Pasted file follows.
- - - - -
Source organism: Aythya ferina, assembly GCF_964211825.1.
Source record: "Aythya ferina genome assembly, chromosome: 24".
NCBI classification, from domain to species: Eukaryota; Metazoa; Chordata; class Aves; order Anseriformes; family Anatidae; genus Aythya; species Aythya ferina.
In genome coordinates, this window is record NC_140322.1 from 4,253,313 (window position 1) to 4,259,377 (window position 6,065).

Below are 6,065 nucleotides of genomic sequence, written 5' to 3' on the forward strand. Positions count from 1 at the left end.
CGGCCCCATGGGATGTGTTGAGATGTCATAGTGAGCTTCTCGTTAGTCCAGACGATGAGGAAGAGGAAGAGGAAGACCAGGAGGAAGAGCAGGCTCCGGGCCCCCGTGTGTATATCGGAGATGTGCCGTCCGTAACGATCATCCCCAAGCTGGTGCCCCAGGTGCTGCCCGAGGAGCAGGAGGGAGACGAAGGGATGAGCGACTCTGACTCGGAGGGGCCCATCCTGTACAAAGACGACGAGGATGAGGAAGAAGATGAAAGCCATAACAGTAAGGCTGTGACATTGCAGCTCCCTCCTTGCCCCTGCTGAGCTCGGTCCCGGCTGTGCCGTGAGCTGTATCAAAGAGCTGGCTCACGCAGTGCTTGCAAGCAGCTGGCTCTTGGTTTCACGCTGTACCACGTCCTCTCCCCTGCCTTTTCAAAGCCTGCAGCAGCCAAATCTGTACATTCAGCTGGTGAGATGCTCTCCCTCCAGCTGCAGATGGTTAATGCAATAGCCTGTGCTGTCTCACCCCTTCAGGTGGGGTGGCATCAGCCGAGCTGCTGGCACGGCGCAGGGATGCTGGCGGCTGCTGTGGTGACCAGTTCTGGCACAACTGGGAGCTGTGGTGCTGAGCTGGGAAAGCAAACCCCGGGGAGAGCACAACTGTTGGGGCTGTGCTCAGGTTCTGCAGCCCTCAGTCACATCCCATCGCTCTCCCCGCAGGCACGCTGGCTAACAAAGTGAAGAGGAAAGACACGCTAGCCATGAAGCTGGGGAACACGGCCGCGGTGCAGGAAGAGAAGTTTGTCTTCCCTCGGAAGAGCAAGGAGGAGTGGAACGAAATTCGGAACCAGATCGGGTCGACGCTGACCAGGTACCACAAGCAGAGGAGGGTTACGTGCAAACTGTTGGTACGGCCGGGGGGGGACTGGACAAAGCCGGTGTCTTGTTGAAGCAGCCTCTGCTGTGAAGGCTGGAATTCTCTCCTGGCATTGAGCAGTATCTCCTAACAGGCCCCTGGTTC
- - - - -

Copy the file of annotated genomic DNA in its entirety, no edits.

Source organism: Aythya ferina, assembly GCF_964211825.1.
Source record: "Aythya ferina genome assembly, chromosome: 24".
NCBI classification, from domain to species: Eukaryota; Metazoa; Chordata; class Aves; order Anseriformes; family Anatidae; genus Aythya; species Aythya ferina.
In genome coordinates, this window is record NC_140322.1 from 4,253,313 (window position 1) to 4,259,377 (window position 6,065).

Below are 6,065 nucleotides of genomic sequence, written 5' to 3' on the forward strand. Positions count from 1 at the left end.
CGGCCCCATGGGATGTGTTGAGATGTCATAGTGAGCTTCTCGTTAGTCCAGACGATGAGGAAGAGGAAGAGGAAGACCAGGAGGAAGAGCAGGCTCCGGGCCCCCGTGTGTATATCGGAGATGTGCCGTCCGTAACGATCATCCCCAAGCTGGTGCCCCAGGTGCTGCCCGAGGAGCAGGAGGGAGACGAAGGGATGAGCGACTCTGACTCGGAGGGGCCCATCCTGTACAAAGACGACGAGGATGAGGAAGAAGATGAAAGCCATAACAGTAAGGCTGTGACATTGCAGCTCCCTCCTTGCCCCTGCTGAGCTCGGTCCCGGCTGTGCCGTGAGCTGTATCAAAGAGCTGGCTCACGCAGTGCTTGCAAGCAGCTGGCTCTTGGTTTCACGCTGTACCACGTCCTCTCCCCTGCCTTTTCAAAGCCTGCAGCAGCCAAATCTGTACATTCAGCTGGTGAGATGCTCTCCCTCCAGCTGCAGATGGTTAATGCAATAGCCTGTGCTGTCTCACCCCTTCAGGTGGGGTGGCATCAGCCGAGCTGCTGGCACGGCGCAGGGATGCTGGCGGCTGCTGTGGTGACCAGTTCTGGCACAACTGGGAGCTGTGGTGCTGAGCTGGGAAAGCAAACCCCGGGGAGAGCACAACTGTTGGGGCTGTGCTCAGGTTCTGCAGCCCTCAGTCACATCCCATCGCTCTCCCCGCAGGCACGCTGGCTAACAAAGTGAAGAGGAAAGACACGCTAGCCATGAAGCTGGGGAACACGGCCGCGGTGCAGGAAGAGAAGTTTGTCTTCCCTCGGAAGAGCAAGGAGGAGTGGAACGAAATTCGGAACCAGATCGGGTCGACGCTGACCAGGTACCACAAGCAGAGGAGGGTTACGTGCAAACTGTTGGTACGGCCGGGGGGGGACTGGACAAAGCCGGTGTCTTGTTGAAGCAGCCTCTGCTGTGAAGGCTGGAATTCTCTCCTGGCATTGAGCAGTATCTCCTAACAGGCCCCTGGTTC